Alfred State College students enrolled in the Mechanical Engineering Technology Department  programs recently handed over the keys to an electric car to College President Dr. John M. Anderson for campus use.
The history of the car is actually a lengthy one. In the early 1980s, Niagara Mohawk donated a 1981 Volkswagen Rabbit that the company had converted to electric power. It ran for a few years under the direction of Yogi Jonchhe  in the MET Department. The car was in and out of service until the 1990s. Since that time the car has been in storage. This year, the car was on the block to be sold for scrap. It was not running nor had it run in a long time. In an MET Department meeting in September, a "last call" was put out to the department regarding the car. Take it or scrap it. Matthew Lawrence , assistant professor, MET, had just started teaching an energy systems course, a seventh-semester senior class on alternative energy technologies. He jumped at the chance to use the car as a project for the class labs.
The class researched the process of completely upgrading the car with state-of-the-art electric components, and estimated the price of a full upgrade. The class then offered Tom Windus, director of Facilities Services at ASC, a deal: if he would pay for the upgrade, the class would do the upgrade then give him the keys to the car to add it to the Alfred State fleet. He graciously accepted the offer.
The class began by ordering two books on electric car conversions, as nobody involved had any experience working on an electric vehicle. Over the next 10 weeks, all 17 students in the class put in a tremendous amount of time, working outside of class on the car. The students replaced everything on the car from the power outlet put in place of the gas filler neck to the motor directly coupled to the transmission input shaft. The class was broken into five teams: (1) charger and batteries, (2) high-voltage system, (3) low-voltage system, (4) instrumentation, and (5) motor and motor mounting. Lawrence provided weekly goals, and used lab meetings to collaborate among the implementation teams.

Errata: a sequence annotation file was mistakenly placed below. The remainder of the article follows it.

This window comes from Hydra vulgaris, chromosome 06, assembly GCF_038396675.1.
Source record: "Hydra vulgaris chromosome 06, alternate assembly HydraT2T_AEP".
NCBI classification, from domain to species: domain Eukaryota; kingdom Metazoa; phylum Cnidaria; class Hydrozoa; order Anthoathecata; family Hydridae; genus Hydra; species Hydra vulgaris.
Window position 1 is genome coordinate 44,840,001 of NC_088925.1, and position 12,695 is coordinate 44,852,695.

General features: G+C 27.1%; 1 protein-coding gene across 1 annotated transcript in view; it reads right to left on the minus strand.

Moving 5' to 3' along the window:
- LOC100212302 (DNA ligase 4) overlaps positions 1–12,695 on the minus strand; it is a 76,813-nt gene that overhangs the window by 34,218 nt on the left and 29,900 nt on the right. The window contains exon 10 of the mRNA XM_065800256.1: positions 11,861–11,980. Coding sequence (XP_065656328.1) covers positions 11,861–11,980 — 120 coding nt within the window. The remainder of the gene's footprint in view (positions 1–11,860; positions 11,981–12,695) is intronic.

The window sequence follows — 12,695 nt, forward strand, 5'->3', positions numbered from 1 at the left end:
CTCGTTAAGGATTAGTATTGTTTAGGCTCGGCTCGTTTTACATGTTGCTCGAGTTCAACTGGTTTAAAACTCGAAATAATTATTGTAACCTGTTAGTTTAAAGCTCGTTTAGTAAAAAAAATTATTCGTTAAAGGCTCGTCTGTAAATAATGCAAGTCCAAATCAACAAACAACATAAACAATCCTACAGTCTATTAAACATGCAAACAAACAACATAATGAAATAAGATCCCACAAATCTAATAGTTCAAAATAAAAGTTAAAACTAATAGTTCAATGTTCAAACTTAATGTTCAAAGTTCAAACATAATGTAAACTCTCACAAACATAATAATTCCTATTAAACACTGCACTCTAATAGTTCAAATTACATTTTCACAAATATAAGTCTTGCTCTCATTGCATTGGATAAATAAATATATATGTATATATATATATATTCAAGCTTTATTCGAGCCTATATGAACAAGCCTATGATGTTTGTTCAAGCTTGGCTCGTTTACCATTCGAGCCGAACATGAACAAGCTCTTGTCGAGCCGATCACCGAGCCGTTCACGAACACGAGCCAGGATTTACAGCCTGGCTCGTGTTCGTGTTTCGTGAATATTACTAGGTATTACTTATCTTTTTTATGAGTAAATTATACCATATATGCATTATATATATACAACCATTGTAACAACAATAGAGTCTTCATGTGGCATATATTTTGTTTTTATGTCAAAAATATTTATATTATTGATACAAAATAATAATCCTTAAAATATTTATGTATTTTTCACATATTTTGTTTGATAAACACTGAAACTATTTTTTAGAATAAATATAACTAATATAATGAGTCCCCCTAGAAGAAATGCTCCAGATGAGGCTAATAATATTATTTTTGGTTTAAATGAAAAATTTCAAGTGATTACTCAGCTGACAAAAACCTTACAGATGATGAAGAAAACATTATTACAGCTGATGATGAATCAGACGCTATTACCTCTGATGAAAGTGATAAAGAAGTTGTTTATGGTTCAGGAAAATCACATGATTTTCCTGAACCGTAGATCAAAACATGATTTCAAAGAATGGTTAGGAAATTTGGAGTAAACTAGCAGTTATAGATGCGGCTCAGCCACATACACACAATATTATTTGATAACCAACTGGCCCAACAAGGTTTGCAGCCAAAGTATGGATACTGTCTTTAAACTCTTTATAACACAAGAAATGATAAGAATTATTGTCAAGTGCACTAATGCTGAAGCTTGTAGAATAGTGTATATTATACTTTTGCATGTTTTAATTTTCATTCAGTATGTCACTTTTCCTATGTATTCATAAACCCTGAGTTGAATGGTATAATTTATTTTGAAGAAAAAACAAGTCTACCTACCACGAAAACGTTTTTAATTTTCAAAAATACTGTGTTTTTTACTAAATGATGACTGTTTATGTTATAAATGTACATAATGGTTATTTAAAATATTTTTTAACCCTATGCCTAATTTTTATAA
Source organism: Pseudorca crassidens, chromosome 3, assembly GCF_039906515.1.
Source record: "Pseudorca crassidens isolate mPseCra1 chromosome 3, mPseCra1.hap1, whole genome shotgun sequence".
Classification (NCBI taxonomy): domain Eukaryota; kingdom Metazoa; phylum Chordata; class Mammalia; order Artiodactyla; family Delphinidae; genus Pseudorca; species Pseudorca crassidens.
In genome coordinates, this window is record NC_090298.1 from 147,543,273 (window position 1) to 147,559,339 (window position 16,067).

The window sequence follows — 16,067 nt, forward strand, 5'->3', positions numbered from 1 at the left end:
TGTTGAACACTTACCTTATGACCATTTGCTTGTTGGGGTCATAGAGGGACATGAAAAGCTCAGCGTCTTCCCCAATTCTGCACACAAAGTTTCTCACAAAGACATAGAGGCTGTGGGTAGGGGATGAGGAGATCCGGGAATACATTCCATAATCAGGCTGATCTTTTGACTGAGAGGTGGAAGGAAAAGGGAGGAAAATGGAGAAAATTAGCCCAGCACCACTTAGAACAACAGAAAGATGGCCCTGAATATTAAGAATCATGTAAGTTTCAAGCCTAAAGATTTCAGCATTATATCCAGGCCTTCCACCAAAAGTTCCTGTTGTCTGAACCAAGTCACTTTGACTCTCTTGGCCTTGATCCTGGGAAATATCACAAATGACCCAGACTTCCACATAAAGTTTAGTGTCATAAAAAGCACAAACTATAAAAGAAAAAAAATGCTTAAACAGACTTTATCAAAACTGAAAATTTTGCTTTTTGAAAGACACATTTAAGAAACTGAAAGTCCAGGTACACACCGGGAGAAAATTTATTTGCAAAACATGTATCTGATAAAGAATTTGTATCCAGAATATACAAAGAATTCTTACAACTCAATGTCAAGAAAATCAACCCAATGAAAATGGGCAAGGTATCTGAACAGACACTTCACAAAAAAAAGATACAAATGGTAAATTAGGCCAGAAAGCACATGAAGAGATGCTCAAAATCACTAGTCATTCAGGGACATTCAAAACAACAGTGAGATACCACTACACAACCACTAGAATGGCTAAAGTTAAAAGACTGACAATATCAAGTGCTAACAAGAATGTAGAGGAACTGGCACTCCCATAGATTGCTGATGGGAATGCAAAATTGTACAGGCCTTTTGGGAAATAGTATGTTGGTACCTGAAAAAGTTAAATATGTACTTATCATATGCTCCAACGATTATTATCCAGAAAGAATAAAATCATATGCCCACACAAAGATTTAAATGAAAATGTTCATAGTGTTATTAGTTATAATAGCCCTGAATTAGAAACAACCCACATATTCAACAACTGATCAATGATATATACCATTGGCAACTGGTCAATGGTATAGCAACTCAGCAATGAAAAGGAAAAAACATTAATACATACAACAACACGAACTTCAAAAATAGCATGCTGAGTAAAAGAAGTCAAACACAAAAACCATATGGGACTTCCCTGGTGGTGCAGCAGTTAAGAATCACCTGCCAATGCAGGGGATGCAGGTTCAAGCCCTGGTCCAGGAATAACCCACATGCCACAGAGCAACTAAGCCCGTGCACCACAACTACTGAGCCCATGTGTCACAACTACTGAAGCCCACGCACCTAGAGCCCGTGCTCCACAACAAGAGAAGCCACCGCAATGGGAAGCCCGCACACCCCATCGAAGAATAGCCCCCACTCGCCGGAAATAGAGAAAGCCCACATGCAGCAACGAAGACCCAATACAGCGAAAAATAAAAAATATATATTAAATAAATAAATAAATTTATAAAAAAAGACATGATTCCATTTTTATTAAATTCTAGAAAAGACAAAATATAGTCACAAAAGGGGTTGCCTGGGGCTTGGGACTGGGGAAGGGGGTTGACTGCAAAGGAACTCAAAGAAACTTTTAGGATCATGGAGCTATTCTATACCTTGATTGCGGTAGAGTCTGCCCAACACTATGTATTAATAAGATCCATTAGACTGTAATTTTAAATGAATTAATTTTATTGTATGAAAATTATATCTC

The newly retooled car can travel 50 miles per charge, dependent on terrain and driving habits; can reach a top speed of 81 mph; can achieve 0-60 mph in 28 seconds. The car can be charged in four hours to charge on 220Volts, and eight hours on 115Volts.
On Dec. 1, the car, a set of keys, and an award of appreciation were presented to Windus.
“Without his generous support and belief in these students, this project never would have gotten off the ground,” says Lawrence.
On Dec. 8, Dr. John Williams , dean, School of Management and Engineering Technology, and Anderson and his staff attended the official unveiling. The students prepared a slideshow of the project and each team leader summarized his respective portion of the car. Furthermore, some students who were also enrolled in the department’s instrumentation course outfitted the car with a LabView system to monitor real time data. That class is taught by David Hunt , associate professor and chair, Electrical Engineering Technology Department .
Lawrence, justifiably proud of his students, notes: “Sometimes I get asked what a graduate of the Alfred State Mechanical Engineering Technology Department can do; now I think a better question might be what can't they do? These students can not only design, but they can implement the technologies of both today and tomorrow. That combination is rare, and should be celebrated!”
Students involved in the project included: Jonathan Butts, Rochester; Anthony Calvo, Plattekill; Chris Dalton, Elmira; Joseph B. Fiacchi II, Marcellus; Michael Gustafson, Warren, PA; Patrick Haskell, McGraw; Ryan Johnstone, Holley; Michael Marsigliano, Staten Island; Alexander Mason, Newark, DE; Bradley McClean, Lakeview; Matthew Messana, Tonawanda; Patrick Mohr, Limestone; Michael Naab, Lancaster; David Odle, Ontario; Travis Phoenix, Reading Center; Ryan Roberts, Sparrow Bush; and Brian Zintel, Silver Springs.